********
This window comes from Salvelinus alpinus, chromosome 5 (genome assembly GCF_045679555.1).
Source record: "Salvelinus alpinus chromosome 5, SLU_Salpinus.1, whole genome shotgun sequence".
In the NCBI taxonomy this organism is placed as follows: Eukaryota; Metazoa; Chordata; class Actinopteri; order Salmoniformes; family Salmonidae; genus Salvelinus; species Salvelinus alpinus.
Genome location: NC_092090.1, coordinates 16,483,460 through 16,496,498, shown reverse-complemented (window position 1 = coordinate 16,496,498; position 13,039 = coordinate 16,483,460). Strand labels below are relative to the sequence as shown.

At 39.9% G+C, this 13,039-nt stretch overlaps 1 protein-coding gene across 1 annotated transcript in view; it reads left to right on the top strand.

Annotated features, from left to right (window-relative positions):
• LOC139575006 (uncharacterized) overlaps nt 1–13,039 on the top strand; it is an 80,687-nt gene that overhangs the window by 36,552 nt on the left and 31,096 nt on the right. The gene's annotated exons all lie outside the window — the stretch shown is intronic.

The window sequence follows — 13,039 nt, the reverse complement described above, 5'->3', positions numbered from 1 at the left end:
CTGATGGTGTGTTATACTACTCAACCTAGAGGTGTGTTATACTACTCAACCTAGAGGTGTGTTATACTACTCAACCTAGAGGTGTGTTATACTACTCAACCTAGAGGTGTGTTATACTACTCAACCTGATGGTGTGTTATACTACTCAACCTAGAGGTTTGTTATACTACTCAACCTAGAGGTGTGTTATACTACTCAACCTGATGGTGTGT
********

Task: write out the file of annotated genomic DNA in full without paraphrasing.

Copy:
This window comes from Salvelinus alpinus, chromosome 5 (genome assembly GCF_045679555.1).
Source record: "Salvelinus alpinus chromosome 5, SLU_Salpinus.1, whole genome shotgun sequence".
In the NCBI taxonomy this organism is placed as follows: Eukaryota; Metazoa; Chordata; class Actinopteri; order Salmoniformes; family Salmonidae; genus Salvelinus; species Salvelinus alpinus.
Genome location: NC_092090.1, coordinates 16,483,460 through 16,496,498, shown reverse-complemented (window position 1 = coordinate 16,496,498; position 13,039 = coordinate 16,483,460). Strand labels below are relative to the sequence as shown.

At 39.9% G+C, this 13,039-nt stretch overlaps 1 protein-coding gene across 1 annotated transcript in view; it reads left to right on the top strand.

Annotated features, from left to right (window-relative positions):
• LOC139575006 (uncharacterized) overlaps nt 1–13,039 on the top strand; it is an 80,687-nt gene that overhangs the window by 36,552 nt on the left and 31,096 nt on the right. The gene's annotated exons all lie outside the window — the stretch shown is intronic.

The window sequence follows — 13,039 nt, the reverse complement described above, 5'->3', positions numbered from 1 at the left end:
CTGATGGTGTGTTATACTACTCAACCTAGAGGTGTGTTATACTACTCAACCTAGAGGTGTGTTATACTACTCAACCTAGAGGTGTGTTATACTACTCAACCTAGAGGTGTGTTATACTACTCAACCTGATGGTGTGTTATACTACTCAACCTAGAGGTTTGTTATACTACTCAACCTAGAGGTGTGTTATACTACTCAACCTGATGGTGTGT